The Role of Ministry

The churches we read about in the New Testament were founded as Paul and others went forth in the power of the Holy Spirit and proclaimed the message of Jesus Christ. Those who received the message were brought together and taught and churches were born. They were defined by their shared faith and life.

As we have said, the ministry of the Word of God is more than the mere conveyance of correct ideas. It is literally the vehicle by which God’s Spirit enters receptive hearts and imparts life. Put another way God actually speaks to the people through the lips of the human vessel. Yet this does not mean that the vessel is a mere robot or puppet. Both God and man are engaged in the ministry effort but to the extent the vessel is called and yielded to God the inspiration is divine and the very life of God is ministered to the hearers through the words. 2 Corinthians 3:3-6, Colossians 1:29. 1 Corinthians 2:1-5.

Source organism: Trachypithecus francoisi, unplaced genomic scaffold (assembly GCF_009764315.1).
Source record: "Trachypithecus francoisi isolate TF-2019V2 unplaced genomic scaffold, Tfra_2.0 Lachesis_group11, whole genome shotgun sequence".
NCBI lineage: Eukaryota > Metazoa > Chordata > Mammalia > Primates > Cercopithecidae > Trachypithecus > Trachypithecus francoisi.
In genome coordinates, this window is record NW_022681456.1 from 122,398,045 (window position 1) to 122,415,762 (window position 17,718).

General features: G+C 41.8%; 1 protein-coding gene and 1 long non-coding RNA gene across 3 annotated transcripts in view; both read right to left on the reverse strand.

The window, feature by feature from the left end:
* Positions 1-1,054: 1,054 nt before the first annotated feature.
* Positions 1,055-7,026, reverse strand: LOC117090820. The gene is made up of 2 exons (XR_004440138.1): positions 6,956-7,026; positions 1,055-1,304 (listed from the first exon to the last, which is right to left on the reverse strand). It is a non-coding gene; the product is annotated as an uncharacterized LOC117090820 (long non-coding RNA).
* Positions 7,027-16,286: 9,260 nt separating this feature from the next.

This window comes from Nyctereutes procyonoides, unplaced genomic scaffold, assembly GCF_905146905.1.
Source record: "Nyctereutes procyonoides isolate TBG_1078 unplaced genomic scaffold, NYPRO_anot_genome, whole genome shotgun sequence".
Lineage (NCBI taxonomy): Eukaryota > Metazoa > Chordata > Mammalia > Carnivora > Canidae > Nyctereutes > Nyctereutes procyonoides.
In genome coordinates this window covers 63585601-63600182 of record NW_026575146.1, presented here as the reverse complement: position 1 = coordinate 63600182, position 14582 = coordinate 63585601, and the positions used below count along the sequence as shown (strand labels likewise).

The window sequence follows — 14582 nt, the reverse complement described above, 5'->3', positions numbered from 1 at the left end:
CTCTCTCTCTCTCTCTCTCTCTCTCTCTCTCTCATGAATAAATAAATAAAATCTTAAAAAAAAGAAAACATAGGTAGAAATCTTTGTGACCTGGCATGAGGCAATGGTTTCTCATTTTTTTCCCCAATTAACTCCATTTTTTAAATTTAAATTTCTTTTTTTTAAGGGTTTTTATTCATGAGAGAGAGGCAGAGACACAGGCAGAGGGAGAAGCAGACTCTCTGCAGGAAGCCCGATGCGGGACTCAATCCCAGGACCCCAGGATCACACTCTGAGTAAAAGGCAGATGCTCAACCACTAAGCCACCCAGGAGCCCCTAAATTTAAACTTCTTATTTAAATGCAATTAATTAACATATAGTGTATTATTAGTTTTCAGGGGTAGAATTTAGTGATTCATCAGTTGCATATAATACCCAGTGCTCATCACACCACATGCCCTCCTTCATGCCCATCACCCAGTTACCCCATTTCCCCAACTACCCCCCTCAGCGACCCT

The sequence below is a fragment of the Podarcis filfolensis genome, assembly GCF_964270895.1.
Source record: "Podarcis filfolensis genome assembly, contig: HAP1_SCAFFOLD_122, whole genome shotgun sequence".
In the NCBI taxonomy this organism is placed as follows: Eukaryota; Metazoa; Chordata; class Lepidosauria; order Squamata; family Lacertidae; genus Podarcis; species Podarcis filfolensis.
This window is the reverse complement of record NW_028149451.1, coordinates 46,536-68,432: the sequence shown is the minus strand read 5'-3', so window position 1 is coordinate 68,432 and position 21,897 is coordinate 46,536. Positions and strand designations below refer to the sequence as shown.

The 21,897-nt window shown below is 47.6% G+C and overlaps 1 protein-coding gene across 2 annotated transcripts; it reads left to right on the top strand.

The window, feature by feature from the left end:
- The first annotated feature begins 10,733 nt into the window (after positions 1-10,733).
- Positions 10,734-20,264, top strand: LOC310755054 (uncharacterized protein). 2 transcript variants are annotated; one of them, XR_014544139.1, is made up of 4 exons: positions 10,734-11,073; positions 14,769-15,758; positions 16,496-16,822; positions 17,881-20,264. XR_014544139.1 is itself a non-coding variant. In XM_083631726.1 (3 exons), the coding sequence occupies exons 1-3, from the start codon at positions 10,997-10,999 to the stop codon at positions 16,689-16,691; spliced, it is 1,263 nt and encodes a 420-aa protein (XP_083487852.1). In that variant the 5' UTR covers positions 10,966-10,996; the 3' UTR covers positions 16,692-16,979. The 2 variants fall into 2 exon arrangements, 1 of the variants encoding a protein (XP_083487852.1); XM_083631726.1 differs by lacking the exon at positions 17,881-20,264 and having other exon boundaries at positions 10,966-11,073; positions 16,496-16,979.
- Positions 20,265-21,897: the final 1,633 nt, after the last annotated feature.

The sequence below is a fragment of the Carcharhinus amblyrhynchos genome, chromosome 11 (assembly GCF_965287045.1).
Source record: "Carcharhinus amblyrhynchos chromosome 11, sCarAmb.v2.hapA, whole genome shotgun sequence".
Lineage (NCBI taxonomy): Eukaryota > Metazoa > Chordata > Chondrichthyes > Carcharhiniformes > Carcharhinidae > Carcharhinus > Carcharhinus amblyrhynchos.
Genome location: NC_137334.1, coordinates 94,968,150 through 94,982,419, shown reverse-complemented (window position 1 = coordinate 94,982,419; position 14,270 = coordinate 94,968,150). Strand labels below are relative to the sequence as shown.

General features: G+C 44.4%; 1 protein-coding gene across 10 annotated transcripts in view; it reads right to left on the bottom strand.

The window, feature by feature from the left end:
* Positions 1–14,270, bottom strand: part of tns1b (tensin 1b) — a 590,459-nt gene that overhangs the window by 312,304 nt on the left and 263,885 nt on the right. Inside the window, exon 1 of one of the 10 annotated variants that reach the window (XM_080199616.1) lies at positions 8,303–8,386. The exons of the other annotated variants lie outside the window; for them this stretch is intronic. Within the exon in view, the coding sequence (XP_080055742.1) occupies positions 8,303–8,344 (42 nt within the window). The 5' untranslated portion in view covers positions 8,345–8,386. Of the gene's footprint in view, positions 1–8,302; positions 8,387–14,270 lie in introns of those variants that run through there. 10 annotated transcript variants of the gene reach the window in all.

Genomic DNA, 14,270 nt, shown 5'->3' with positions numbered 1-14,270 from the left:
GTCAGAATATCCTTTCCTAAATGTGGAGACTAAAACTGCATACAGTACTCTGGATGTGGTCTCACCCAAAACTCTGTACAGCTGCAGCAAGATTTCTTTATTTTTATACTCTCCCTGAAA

Understandably over time the ministry will define the life of a given church. Where God is present, those whose hearts He has opened will hear His voice, be drawn to Christ, and begin to be changed. This change is far deeper than mere outward things. It is much more than just conformity to a particular religious standard. Rather, the very Spirit of God is imparted to the people and they are changed from the inside out. Those whose hearts are blinded by sin and religion tend to go their own way at some point because they have a different spirit.

On the other hand, what is produced where the ministry is not truly sent and anointed by God? What about ministry that is characterized by human ability, pride, ambition, religious zeal, tradition, a sectarian spirit, etc.? What kind of church would result from that? Would the life and blessing of God flow freely in the lives of the people? Would sinners be drawn to their light? Would that kind of ministry impart the very life of Christ to the people?